20 Do not destroy the work of God for the sake of food. All things indeed are pure, but it is evil for the man who eats with offense.
20 Do not destroy [ruin] the work of God
The “work of God” here is the building of the edifice of the congregation at Rome. Paul’s plea here was to the mature. Exercise of liberty should not tear down the immature.
“Destroy” means to tear down as one tears down a building. The opposite idea is to “edify” (v. 19) which means to build up. The mature believer is not to tear down the weak believer but to build him toward maturity. There is no need to run the risk of causing the spiritual ruin of a weaker Christian by insisting that he immediately must understand his liberty in Christ. The mature can easily lead the weak into something that might cause him to do something to violate his personal integrity.
for the sake of food.
The idea here is that we must not tear down the work of God over an issue of eating certain kinds of food.
All things indeed are pure [ceremonial or non-moral issues],
This phrase is a reiteration of the principle that there is nothing intrinsically wrong with eating any kind of food. Paul conceded that the mature person was correct in his understanding of Christian liberty.
However, just because the principle is right does not mean that the mature should use his liberty carelessly. For the believer under grace, anything non-moral is good to eat. But the mature should govern himself by a different principle that takes into consideration the immature, who does not have a clear understanding of the grace principle. The strong Christian does not exercise harsh criticism over the principle of grace that would cause the immature to stumble. The mature recognizes that one man’s meat is another man’s poison.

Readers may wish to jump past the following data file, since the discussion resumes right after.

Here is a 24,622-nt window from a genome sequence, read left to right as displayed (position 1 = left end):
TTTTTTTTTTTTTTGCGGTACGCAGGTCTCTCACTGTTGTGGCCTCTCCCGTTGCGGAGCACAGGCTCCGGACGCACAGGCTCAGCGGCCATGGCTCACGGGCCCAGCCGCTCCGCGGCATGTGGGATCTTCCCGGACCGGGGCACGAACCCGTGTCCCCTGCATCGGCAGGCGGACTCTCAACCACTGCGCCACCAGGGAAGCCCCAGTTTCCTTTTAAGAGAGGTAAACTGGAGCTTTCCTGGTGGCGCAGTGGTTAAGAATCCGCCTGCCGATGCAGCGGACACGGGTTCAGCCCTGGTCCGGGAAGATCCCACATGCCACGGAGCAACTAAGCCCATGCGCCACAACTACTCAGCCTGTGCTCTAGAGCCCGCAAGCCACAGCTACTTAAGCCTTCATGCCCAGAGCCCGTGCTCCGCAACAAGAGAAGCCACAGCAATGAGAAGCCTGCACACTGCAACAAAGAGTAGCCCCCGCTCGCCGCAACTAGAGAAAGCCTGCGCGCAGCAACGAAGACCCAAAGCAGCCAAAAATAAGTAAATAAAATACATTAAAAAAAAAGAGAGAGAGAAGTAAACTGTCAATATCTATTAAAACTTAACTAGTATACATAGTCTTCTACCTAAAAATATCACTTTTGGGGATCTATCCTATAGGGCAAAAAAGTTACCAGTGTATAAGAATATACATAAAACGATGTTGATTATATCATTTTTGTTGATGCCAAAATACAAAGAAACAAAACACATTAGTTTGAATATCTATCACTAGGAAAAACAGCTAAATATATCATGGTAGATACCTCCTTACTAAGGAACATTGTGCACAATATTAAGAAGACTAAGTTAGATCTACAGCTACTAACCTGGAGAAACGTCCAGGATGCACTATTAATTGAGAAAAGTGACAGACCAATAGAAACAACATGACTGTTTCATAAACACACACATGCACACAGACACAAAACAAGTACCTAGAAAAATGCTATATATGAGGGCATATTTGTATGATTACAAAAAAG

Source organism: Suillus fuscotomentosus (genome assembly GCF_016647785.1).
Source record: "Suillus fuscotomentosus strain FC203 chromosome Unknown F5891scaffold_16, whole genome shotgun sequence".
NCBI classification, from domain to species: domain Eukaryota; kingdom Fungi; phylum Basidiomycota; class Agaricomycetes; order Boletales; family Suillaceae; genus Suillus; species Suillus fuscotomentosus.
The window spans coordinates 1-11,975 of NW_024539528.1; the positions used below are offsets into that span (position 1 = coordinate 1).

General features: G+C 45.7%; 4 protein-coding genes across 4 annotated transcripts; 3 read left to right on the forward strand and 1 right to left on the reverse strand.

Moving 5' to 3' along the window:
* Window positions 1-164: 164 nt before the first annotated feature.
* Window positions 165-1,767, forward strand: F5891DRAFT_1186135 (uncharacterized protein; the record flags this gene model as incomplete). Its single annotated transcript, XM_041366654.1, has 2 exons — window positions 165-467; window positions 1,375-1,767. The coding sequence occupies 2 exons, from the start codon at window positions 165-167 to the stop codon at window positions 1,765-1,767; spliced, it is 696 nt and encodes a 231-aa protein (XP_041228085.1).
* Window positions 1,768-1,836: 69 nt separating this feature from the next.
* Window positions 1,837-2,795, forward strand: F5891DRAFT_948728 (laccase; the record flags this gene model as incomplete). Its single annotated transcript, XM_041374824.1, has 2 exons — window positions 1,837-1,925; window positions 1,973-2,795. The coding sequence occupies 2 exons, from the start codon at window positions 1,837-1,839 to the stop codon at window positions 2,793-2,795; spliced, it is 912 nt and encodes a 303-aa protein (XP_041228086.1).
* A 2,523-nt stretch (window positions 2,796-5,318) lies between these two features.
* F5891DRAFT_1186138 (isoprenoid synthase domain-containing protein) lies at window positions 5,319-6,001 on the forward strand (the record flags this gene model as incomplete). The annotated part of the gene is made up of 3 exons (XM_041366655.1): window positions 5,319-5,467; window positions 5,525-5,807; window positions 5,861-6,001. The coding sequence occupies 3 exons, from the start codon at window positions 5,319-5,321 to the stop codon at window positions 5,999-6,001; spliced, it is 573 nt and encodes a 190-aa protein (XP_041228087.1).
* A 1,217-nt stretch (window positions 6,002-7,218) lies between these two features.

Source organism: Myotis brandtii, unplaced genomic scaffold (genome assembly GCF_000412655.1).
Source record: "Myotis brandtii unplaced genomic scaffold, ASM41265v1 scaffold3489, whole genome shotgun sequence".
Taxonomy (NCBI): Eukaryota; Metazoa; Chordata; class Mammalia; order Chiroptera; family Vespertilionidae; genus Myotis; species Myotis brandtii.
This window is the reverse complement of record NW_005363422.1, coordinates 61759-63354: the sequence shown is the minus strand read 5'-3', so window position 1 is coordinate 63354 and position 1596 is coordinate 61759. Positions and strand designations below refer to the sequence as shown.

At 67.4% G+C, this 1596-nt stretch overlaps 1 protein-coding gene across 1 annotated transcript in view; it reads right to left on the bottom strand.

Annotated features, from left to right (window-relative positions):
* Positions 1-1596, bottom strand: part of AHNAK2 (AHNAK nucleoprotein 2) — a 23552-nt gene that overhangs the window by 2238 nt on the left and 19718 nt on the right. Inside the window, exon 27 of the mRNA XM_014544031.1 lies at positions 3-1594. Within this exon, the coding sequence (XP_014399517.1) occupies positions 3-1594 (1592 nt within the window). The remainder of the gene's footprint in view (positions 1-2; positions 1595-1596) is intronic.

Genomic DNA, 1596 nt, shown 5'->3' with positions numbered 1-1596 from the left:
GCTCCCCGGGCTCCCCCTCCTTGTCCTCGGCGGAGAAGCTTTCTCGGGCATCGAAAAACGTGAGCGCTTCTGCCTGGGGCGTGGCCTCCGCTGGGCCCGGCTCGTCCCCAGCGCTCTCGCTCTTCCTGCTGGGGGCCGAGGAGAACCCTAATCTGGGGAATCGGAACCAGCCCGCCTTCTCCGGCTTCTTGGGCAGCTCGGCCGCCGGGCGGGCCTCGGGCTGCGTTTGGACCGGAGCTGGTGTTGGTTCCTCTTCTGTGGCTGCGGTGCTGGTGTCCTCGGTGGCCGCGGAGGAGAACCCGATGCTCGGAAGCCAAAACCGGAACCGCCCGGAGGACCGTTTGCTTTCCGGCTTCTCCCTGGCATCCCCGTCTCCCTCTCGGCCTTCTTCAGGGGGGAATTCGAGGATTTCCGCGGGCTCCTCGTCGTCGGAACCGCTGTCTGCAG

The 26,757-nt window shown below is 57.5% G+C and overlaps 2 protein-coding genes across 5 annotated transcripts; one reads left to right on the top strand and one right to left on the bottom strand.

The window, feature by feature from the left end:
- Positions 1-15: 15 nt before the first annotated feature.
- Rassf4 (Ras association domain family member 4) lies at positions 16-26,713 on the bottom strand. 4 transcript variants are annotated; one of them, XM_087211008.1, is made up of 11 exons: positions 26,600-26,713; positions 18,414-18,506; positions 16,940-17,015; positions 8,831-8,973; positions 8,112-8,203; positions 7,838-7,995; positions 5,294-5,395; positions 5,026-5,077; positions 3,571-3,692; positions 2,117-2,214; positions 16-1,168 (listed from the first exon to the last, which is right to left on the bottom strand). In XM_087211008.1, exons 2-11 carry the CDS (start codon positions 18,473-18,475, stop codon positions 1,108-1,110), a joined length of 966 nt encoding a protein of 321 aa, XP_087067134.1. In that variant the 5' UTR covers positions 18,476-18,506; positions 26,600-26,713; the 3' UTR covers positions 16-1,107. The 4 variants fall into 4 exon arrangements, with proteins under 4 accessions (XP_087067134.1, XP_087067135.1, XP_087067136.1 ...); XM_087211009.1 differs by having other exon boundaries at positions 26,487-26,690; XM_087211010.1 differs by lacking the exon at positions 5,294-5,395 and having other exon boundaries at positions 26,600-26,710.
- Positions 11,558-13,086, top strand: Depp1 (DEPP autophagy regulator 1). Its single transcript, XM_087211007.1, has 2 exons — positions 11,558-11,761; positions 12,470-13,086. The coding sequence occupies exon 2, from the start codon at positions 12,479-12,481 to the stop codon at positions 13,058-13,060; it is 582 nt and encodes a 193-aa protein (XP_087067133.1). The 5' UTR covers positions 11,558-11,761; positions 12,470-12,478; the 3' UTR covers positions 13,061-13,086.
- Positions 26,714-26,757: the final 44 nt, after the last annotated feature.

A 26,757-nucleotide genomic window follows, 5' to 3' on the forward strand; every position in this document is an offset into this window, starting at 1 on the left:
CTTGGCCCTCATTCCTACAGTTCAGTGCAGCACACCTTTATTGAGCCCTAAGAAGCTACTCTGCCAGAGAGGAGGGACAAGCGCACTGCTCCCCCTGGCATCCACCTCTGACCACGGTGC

but it is evil for the man who eats with offense.
Eating certain types of food is not wrong; however, for the immature who have a conscience against unholy food, it will violate their consciences.
Mature believers have the onus to take immature believers into consideration.
No church can exist without its people holding different interpretations on Scripture. We should not expect these differences to disappear in the church we attend. That would be unrealistic. Unity of the church and the glory of Christ should take precedence over differences of interpretation on minor issues. Mature Christians need to distinguish between what is important and non-important when they relate to immature believers. Mature believers should major on majors.
However, there are issues that transcend individual perspectives on Scripture. This is especially true over areas where immature Christians have not grown. A church cannot survive if some people flaunt their beliefs over others.
To care solely about our own issues is a selfish attitude. It puts major emphasis on minor issues. God wants us to keep the proper perspective on major issues, matters of the kingdom of God. Why divide a church over minor matters? Many people in the church are willing to split the church over lesser things. They couldn’t care less about the mission of the church, missionaries, or anything of major importance.
This is not to imply that the grace principle is a lesser issue but that its application toward the immature is the lesser issue. Mature Christians are not to inject themselves into the lives of weaker believers by imposing their greater understanding of Scripture. There is a place for patience with the progression of people with lesser understanding of the concept of liberty. The most important thing for the immature believer is for him to continue to build an edification construct in his own soul. There is a biblical procedure for doing this, but an established believer flaunting his freedom over the less mature is not the way to do it.
All Christians are to look back on their decisions with a sense that they live their lives with integrity. They should be free from qualms in their conscience about biblical matters when they become mature in Christ.